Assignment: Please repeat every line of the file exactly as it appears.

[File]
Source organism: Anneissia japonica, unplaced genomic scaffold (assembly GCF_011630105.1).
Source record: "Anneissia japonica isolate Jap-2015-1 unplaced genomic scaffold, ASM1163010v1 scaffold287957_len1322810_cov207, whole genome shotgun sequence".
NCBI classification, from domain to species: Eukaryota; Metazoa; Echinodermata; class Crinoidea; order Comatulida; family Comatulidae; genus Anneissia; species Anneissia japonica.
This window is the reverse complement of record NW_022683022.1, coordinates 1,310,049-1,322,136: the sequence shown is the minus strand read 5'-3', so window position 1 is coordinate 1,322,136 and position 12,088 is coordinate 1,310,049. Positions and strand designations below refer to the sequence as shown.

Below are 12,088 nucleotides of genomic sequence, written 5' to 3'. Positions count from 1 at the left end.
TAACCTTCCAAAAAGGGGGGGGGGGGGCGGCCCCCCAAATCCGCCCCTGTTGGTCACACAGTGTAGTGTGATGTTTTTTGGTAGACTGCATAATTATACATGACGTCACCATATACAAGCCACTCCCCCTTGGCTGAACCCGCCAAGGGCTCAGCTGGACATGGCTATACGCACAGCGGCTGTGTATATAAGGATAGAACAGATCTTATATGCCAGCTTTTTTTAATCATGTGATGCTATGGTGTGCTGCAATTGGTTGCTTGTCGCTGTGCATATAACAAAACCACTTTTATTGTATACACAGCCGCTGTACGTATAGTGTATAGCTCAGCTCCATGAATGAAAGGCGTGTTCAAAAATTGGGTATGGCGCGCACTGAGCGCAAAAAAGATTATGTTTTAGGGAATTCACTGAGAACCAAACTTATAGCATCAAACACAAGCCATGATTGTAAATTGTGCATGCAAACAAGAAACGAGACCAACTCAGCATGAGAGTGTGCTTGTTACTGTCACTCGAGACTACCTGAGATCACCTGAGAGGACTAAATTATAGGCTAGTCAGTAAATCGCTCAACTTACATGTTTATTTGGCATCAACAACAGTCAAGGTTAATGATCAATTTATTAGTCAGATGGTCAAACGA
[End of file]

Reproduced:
Source organism: Anneissia japonica, unplaced genomic scaffold (assembly GCF_011630105.1).
Source record: "Anneissia japonica isolate Jap-2015-1 unplaced genomic scaffold, ASM1163010v1 scaffold287957_len1322810_cov207, whole genome shotgun sequence".
NCBI classification, from domain to species: Eukaryota; Metazoa; Echinodermata; class Crinoidea; order Comatulida; family Comatulidae; genus Anneissia; species Anneissia japonica.
This window is the reverse complement of record NW_022683022.1, coordinates 1,310,049-1,322,136: the sequence shown is the minus strand read 5'-3', so window position 1 is coordinate 1,322,136 and position 12,088 is coordinate 1,310,049. Positions and strand designations below refer to the sequence as shown.

Below are 12,088 nucleotides of genomic sequence, written 5' to 3'. Positions count from 1 at the left end.
TAACCTTCCAAAAAGGGGGGGGGGGGGCGGCCCCCCAAATCCGCCCCTGTTGGTCACACAGTGTAGTGTGATGTTTTTTGGTAGACTGCATAATTATACATGACGTCACCATATACAAGCCACTCCCCCTTGGCTGAACCCGCCAAGGGCTCAGCTGGACATGGCTATACGCACAGCGGCTGTGTATATAAGGATAGAACAGATCTTATATGCCAGCTTTTTTTAATCATGTGATGCTATGGTGTGCTGCAATTGGTTGCTTGTCGCTGTGCATATAACAAAACCACTTTTATTGTATACACAGCCGCTGTACGTATAGTGTATAGCTCAGCTCCATGAATGAAAGGCGTGTTCAAAAATTGGGTATGGCGCGCACTGAGCGCAAAAAAGATTATGTTTTAGGGAATTCACTGAGAACCAAACTTATAGCATCAAACACAAGCCATGATTGTAAATTGTGCATGCAAACAAGAAACGAGACCAACTCAGCATGAGAGTGTGCTTGTTACTGTCACTCGAGACTACCTGAGATCACCTGAGAGGACTAAATTATAGGCTAGTCAGTAAATCGCTCAACTTACATGTTTATTTGGCATCAACAACAGTCAAGGTTAATGATCAATTTATTAGTCAGATGGTCAAACGA